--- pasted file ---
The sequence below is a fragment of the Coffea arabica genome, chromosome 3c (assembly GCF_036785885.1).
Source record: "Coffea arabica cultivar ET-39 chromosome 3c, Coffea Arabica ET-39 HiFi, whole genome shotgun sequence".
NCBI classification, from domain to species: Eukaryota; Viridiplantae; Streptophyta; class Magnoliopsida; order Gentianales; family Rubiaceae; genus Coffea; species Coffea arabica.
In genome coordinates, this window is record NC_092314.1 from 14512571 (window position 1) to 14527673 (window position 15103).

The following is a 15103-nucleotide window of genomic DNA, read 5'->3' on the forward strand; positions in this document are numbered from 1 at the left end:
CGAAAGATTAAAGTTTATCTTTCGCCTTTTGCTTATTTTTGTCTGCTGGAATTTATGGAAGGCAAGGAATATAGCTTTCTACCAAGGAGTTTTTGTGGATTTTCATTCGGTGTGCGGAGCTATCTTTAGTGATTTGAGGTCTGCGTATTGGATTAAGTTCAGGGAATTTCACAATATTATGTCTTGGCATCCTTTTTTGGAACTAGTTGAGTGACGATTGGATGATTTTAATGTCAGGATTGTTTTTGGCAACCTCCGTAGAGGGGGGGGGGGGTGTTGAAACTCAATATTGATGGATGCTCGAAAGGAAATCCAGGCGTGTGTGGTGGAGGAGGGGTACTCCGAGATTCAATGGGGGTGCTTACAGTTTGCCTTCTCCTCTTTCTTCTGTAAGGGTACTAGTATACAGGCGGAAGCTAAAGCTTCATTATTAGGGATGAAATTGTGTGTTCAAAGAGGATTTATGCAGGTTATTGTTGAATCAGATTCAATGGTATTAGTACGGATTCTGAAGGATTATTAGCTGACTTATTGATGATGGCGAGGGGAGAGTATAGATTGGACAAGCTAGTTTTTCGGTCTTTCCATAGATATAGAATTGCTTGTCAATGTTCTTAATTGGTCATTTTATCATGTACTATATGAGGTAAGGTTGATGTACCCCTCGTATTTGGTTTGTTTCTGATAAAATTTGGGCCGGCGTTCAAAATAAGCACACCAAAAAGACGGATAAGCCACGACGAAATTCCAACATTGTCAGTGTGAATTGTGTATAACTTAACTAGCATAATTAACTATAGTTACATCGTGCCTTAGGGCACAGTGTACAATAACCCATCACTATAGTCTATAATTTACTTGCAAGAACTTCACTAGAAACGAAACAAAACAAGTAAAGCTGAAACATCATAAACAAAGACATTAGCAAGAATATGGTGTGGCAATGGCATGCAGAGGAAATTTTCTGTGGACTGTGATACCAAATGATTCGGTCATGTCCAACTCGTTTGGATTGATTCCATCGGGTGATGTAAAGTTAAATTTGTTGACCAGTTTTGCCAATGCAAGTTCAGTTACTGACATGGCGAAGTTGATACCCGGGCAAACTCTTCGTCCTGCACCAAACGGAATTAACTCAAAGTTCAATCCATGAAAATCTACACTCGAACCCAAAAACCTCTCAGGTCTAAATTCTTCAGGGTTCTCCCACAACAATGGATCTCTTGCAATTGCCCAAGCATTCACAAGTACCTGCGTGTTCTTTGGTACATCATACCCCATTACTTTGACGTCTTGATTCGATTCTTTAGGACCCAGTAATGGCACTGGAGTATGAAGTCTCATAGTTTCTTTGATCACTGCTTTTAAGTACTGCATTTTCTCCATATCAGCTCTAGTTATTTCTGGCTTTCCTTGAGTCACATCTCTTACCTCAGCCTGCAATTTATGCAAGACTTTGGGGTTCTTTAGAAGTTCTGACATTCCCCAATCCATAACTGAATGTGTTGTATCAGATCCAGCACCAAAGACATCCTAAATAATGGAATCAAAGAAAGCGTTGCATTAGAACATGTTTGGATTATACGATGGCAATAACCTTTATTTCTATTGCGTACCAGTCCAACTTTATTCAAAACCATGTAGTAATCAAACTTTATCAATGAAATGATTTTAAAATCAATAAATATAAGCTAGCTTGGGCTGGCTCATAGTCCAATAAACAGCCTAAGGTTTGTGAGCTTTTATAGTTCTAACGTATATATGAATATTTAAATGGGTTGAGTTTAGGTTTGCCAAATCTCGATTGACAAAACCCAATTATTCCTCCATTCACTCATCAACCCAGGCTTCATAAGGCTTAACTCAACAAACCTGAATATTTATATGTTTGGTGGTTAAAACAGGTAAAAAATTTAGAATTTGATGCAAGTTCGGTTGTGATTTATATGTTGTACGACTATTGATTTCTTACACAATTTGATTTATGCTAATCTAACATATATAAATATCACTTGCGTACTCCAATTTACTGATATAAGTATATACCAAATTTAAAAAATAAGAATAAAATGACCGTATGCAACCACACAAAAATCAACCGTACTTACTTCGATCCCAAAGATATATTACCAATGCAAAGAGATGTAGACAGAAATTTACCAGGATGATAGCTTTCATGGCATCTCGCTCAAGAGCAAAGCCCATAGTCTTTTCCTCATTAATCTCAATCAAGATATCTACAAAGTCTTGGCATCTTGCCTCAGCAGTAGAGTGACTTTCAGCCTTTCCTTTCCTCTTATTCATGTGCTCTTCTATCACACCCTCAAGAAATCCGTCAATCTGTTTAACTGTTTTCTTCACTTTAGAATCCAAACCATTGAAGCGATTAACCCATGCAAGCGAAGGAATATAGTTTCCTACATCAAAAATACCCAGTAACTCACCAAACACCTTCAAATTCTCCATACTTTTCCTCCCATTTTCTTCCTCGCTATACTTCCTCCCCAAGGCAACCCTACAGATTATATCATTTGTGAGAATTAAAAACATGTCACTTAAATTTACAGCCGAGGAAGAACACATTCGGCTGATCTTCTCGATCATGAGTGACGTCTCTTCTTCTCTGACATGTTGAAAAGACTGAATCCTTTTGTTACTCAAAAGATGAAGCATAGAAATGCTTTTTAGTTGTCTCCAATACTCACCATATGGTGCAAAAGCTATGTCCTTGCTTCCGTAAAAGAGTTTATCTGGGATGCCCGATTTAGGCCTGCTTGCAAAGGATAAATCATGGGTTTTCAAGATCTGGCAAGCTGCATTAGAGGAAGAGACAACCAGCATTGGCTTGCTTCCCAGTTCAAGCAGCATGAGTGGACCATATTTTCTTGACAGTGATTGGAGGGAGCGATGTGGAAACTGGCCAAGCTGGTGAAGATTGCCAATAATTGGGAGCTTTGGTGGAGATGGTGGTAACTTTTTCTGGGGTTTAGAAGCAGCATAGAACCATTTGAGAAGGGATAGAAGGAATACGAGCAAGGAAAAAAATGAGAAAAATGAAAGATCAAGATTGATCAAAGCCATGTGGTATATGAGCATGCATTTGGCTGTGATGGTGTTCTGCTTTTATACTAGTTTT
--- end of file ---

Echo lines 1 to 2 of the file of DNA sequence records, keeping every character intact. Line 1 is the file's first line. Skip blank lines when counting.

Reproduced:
The sequence below is a fragment of the Coffea arabica genome, chromosome 3c (assembly GCF_036785885.1).
Source record: "Coffea arabica cultivar ET-39 chromosome 3c, Coffea Arabica ET-39 HiFi, whole genome shotgun sequence".